Even more than a decade on, those two numerals—9/11—still have the power to invoke shock and sorrow. People around the world haven’t forgotten. And neither have the U.S. and its allies. This week, Yemeni forces killed the No. 2 leader of al-Qaeda’s local branch. And Ayman al-Zawahiri, now the group’s head, released an audiotape confirming other losses, including the June air-strike death of his deputy. A full 11 years on, the threat of further attacks hasn’t exactly disappeared, but it’s been greatly lessened. And that’s something we can all be thankful for.
Reports that the Conservative government will explore a free-trade agreement with China couldn’t be more timely. Our need to expand beyond a stalled U.S. market is obvious, yet uncertainty reigns on both sides of the Pacific when it comes to the ground rules for investment (to wit, confusion over whether Ottawa should approve the takeover of Calgary-based oil giant Nexen by a state-owned Chinese company). A mutual framework could ease these doubts and is worth pursuing—provided Ottawa simultaneously presses Beijing on democracy and human rights.
London staged a great Summer Games, but the city’s more lasting contribution may turn out to be its Paralympics. With over 2.7 million tickets sold, the two-week event was a financial success. And TV ratings hit new highs as fans around the world cheered on different, but equally inspiring athletes. In fact, the competition was so fierce that Canada fell to 20th in the medal table, down from seventh in Beijing and third overall in 2004. The public is on board—now it’s time for government and the private sector to catch the spirit too.
It might be to political discourse what bathroom graffiti is to literature, but Twitter does engage folks. One in four U.S. users say it’s made them more active in politics. Last week’s Democratic convention generated a whopping three million tweets. Most of them were forgettable, but on Twitter, quantity means a whole lot more than quality.
Enemies of peace
As if the Taliban weren’t enough, Afghanistan faces a new threat to peace and stability: pro-government terrorists. Last week, 16 civilians in the northern city of Kunduz were killed by a suicide bomber; they had been protesting the murder of a dozen male villagers a few days earlier by marauding militias angered by their perceived sympathy for the Taliban. The bloodshed presages a bleak future for Afghanistan once NATO forces complete their withdrawal: years of internecine violence, or worse, civil war.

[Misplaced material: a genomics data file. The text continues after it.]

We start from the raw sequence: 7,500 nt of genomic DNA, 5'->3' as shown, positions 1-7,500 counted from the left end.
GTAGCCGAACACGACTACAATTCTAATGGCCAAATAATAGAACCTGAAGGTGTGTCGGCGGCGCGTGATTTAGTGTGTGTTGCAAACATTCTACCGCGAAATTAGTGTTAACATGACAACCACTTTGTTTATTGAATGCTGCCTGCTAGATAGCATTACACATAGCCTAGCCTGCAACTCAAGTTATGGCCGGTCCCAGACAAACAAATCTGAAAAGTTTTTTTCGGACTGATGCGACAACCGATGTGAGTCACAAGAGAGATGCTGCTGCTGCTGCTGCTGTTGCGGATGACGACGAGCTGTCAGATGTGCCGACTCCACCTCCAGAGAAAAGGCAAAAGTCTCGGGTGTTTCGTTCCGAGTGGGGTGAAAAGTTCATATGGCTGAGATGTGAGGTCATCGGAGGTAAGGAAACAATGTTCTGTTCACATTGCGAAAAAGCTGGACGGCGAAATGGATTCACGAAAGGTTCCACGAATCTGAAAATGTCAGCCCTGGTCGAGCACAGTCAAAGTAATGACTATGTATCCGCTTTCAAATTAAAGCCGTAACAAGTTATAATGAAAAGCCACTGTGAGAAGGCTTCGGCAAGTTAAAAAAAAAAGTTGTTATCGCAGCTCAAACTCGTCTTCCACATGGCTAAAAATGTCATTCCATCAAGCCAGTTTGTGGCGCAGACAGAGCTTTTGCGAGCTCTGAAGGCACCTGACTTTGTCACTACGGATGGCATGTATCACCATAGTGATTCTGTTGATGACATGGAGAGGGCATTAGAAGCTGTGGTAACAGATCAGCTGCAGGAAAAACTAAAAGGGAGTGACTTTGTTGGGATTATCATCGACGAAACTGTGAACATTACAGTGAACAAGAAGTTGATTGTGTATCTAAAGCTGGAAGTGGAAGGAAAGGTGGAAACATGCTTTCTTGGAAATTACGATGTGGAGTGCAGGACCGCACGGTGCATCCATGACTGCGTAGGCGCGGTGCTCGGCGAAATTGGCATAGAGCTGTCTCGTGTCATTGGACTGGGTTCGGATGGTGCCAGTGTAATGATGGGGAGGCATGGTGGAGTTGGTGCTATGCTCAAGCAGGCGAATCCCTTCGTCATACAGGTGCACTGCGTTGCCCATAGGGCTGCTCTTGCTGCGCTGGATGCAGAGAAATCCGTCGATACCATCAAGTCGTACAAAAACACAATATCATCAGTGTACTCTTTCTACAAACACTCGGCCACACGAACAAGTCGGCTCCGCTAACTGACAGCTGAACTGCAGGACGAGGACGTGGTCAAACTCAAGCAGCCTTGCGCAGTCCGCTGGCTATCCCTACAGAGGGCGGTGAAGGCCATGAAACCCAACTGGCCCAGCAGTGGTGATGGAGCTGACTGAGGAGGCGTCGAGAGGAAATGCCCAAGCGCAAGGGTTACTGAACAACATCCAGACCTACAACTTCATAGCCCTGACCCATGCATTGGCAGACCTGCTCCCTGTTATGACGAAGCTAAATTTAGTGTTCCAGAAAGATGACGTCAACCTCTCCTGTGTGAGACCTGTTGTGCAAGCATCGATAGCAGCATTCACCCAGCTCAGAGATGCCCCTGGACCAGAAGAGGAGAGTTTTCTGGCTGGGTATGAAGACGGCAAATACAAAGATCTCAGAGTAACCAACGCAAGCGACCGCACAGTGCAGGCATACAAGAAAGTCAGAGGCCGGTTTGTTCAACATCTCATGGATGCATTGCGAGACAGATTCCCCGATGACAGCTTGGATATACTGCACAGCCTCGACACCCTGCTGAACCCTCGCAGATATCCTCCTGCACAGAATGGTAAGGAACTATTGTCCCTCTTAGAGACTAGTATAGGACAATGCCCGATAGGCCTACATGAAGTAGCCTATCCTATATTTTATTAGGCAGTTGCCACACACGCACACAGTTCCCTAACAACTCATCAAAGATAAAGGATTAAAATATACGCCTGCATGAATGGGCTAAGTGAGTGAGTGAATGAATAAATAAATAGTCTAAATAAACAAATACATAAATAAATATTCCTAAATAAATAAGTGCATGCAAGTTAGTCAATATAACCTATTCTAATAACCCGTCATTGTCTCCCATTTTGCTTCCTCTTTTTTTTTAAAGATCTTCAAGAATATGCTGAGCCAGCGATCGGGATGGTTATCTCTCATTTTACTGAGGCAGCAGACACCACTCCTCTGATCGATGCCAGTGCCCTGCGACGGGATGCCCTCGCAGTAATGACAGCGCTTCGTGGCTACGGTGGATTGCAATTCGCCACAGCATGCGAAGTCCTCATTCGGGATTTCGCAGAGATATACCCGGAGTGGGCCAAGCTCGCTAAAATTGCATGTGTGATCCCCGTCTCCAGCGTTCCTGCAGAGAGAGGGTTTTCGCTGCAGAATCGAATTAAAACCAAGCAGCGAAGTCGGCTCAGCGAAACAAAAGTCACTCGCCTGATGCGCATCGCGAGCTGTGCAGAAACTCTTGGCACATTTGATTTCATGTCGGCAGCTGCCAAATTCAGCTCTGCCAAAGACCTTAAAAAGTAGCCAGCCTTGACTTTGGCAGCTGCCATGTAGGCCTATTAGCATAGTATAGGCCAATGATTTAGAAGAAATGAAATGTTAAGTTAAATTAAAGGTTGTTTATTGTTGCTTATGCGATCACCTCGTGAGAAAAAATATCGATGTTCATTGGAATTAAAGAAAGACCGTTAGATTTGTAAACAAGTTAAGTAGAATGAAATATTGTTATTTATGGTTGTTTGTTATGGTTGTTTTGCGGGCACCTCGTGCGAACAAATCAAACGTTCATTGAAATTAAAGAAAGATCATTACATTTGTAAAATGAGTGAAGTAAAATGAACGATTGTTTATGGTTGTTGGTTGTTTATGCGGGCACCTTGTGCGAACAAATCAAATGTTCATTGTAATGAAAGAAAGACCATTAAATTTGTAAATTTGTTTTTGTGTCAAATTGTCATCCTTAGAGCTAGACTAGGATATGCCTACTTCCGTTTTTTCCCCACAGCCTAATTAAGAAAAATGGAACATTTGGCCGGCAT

Blowing hot and cold
Mother Nature served a double whammy at opposite ends of the country. Tropical storm Leslie downed power lines and peeled back roofs in Newfoundland, while another storm washed through Truro, N.S., flooding homes and turning streets into small rivers. In Peachland, B.C., a forest fire burned several homes as well as a piece of history: the vineyard that created the first commercially released Icewine.
For weeks, NASA’s robotic rover Curiosity has been sending back stunning photos of the surface of Mars. But there are concerns that the probe may have picked up some unwelcome hitchhikers in the form of earthly microbes. It seems that someone placed a bit in the robot’s drill before liftoff, but neglected to sanitize it. Now scientists are worried they might inadvertently introduce life to the red planet if they strike water while boring into the ground. If so, would that technically make it a civil war when the Martians finally attack?
Lockout 3: Bettman’s revenge
It’s the sequel no one asked for—yet another NHL labour dispute. Just eight years after hockey owners scrubbed an entire season to foist a salary cap on their players, they’re back looking for an even bigger slice of the pie. It’s hard to pick sides in a dispute that pits billionaires against millionaires, but Canadians are heartily sick of the greed and arrogance of both parties. For far too long, the NHL and its players have taken our loyalty for granted. Hopefully this time fans will be fed up enough to teach both of them a lesson. Come back when you like, just don’t expect us to be filling the seats.